The Sacramento Choral Calendar
Sacramento Master Singers
Brahms: Ein Deutsches Requiem - March 9, 2013
by Dick Frantzreb
Billed as a performance of Johannes Brahms’ Ein Deutsches Requiem, there was much more to this concert, introduced as “songs of comfort.” Explaining the choice of that theme, Artistic Director, Dr. Ralph Hughes, told the audience that the concert was dedicated to the memory of Perla Warren, an influential and much-loved music faculty member at American River College and force in the music community in Sacramento and well beyond. (Read the dedication to her by clicking here to open the printed program in a new window.)
The concert began with “Earth Song” by Frank Ticheli. It was sung a cappella, and I found the control and expressiveness of the chorus to be instantly disarming. I released my impulse to analyze and let the beautiful sounds wash over me. The resonance of the nearly filled St. Francis Church was perfect for this piece, enhancing the stunningly beautiful blend of the ensemble and the richness of the bass section. It was nothing less than a sample of choral artistry of the highest order.
Eric Whitacre’s “I thank You God for most this amazing day” (sic) raised the emotional level several notches. Whitacre’s distinctive harmonies were delivered with disciplined, accurate singing that expressed a wide range of choral sounds and emotions. The room swallowed the words, but fortunately they were in the program, and there was enough light to read them. Despite the fact that the poem was explained as highly important to Whitacre, what I found most compelling about this piece was the sophisticated, adventuresome music that explored fresh musical ideas from one moment to the next.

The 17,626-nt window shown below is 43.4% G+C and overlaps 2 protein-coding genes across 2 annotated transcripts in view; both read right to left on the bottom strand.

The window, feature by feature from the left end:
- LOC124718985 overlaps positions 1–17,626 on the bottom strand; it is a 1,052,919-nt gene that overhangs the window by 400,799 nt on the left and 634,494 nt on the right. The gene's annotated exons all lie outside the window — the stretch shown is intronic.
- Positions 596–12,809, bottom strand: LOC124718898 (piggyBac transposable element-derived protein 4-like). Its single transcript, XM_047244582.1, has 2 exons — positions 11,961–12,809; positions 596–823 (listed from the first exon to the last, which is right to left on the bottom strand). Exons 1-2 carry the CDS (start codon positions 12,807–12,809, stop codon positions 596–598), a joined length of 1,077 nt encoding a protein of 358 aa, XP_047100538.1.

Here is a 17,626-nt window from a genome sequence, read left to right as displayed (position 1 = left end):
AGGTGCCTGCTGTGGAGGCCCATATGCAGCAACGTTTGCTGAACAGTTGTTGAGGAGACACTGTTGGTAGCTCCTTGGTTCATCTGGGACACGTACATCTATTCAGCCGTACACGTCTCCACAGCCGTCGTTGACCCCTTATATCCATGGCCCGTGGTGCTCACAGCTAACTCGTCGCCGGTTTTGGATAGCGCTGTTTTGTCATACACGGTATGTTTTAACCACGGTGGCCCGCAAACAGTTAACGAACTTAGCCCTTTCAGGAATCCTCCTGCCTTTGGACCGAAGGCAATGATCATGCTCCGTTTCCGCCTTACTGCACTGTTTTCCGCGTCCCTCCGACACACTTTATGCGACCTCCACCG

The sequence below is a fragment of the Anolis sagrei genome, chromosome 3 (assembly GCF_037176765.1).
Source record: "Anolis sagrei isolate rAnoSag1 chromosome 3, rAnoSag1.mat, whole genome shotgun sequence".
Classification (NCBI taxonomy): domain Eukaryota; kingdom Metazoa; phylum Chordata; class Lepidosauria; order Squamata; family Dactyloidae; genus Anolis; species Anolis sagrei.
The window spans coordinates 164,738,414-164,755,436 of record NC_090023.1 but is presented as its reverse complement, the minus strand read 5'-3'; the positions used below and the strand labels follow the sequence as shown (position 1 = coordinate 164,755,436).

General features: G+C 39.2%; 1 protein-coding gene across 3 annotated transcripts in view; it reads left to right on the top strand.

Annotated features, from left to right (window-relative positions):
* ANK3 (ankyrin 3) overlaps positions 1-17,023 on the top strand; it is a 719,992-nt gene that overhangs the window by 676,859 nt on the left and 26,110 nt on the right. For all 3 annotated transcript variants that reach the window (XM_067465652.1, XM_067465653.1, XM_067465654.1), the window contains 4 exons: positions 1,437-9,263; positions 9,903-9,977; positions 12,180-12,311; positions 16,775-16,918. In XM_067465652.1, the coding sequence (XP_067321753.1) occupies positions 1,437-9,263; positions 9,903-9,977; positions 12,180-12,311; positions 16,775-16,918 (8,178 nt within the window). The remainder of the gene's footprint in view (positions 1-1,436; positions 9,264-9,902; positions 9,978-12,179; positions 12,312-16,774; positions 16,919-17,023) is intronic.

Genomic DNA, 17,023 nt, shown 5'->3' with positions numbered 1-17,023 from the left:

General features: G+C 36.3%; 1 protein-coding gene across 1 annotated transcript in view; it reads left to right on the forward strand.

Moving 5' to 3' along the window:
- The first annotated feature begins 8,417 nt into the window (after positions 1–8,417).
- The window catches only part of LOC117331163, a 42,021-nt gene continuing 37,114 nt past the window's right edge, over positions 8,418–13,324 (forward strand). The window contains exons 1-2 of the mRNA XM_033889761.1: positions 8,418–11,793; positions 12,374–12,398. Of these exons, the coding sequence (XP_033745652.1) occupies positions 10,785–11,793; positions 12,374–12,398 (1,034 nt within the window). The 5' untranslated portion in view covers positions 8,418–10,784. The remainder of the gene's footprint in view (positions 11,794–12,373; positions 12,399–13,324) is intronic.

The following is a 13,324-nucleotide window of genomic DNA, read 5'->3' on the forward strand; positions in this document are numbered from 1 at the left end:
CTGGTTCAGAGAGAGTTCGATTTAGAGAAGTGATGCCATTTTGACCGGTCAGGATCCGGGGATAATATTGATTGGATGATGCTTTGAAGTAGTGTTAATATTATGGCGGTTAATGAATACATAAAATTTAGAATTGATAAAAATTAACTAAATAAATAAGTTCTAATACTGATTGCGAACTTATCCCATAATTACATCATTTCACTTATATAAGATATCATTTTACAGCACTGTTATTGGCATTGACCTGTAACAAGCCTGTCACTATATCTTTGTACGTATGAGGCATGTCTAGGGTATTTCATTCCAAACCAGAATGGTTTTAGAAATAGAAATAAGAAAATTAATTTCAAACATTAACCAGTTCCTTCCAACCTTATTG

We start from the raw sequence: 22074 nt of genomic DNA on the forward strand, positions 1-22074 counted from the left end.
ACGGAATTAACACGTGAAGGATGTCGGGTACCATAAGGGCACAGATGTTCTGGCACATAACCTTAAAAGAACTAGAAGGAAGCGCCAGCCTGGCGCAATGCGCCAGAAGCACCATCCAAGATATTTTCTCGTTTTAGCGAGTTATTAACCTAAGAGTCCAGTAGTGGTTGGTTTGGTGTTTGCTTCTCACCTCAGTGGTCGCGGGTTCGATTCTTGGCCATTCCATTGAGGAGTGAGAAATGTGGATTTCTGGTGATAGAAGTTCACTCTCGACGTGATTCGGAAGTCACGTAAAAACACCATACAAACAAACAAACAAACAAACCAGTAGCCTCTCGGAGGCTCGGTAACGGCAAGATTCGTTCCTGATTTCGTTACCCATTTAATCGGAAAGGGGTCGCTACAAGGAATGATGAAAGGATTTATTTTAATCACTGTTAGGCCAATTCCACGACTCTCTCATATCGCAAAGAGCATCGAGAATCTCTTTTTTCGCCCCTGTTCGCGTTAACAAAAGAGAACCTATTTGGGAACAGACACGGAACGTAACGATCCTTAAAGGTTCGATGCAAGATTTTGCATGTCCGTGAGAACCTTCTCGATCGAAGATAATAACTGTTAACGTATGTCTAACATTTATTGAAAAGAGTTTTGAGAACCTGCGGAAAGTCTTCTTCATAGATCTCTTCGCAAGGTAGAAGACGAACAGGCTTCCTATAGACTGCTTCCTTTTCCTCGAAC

Next up was “How Can I Keep From Singing?” a loved favorite of many. This was an innovative, yet melodic arrangement with piano accompaniment that featured a fresh approach to each verse of the song. As I listened, I was aware of the sharp cut-offs and the constant variation in dynamics. And I couldn’t help but be impressed by Justin Vaughn’s solo at the beginning of the piece.
There was another good solo, this one by Pat Pagendarm, in the following piece with the ponderous title of “The Road Home, Prospect Tune from Southern Harmony, 1835.” To my ear, this song brought back the feelings evoked by the lush harmonies of the first selection in the program. I was struck with the pure tone of each section, and with all the choruses I’ve heard live or in recordings, it’s hard for me to imagine a more beautiful choral sound than the one I heard on this piece.
At this point, the chorus put down their music books, and sang “Non Nobis, Domine” from memory. It had a repetitive text in a spirited, driving setting that built to a dramatic conclusion. To me, the whole piece was very listenable.
Next, “Laudamus Te” from Mozart’s Mass in C minor was presented by guest soprano soloist, Jessica Siena. Her big voice filled the church, and I found her singing nimble and effortless. It was clearly a virtuoso performance, as was the piano accompaniment by Heidi Van Regenmorter.
Brahms’ Ein Deutsches Requiem was introduced by chorus member Rev. Lucy Bunch. In a very articulate and enlightening talk, she discussed the concepts of grief and mortality and how Brahms addressed them in the Requiem, and she alerted us to what to listen for as the piece progressed.
I have sung this piece myself on a couple of occasions, and as I listened, following the score, I was reminded how brilliantly it was composed. And the performance by chorus and soloists was worthy of this masterpiece. Brahms wrote two versions of the Requiem, one for a full orchestra and another for accompaniment by two pianos. We heard the latter, and the flawless work of accompanists Heidi Van Regenmorter and Joseph Silmaro was simply astounding.
For a singer, this is a difficult piece to sing, full of surprises and requiring thorough preparation and intense concentration. My overall take on the Requiem was that it was an authentic performance, obviously demonstrating much thought and effort in effecting what Brahms intended.
This concert of “songs of comfort” closed on an exultant note with “I Will Sing Hallelujah,” a phrase repeated constantly throughout the piece. I was amazed that the chorus (and the accompanist) had the strength to pull this piece off so well, but they maintained the same quality sound – tone and blend – as at the start. And the smiles I saw on so many faces seemed to underline the intent of the music, which was expressive of joy and determination in the face of obstacles. As the piece closed, I and the rest of the audience quickly rose to our feet in applause, energized, satisfied – and no doubt comforted – by what we had heard.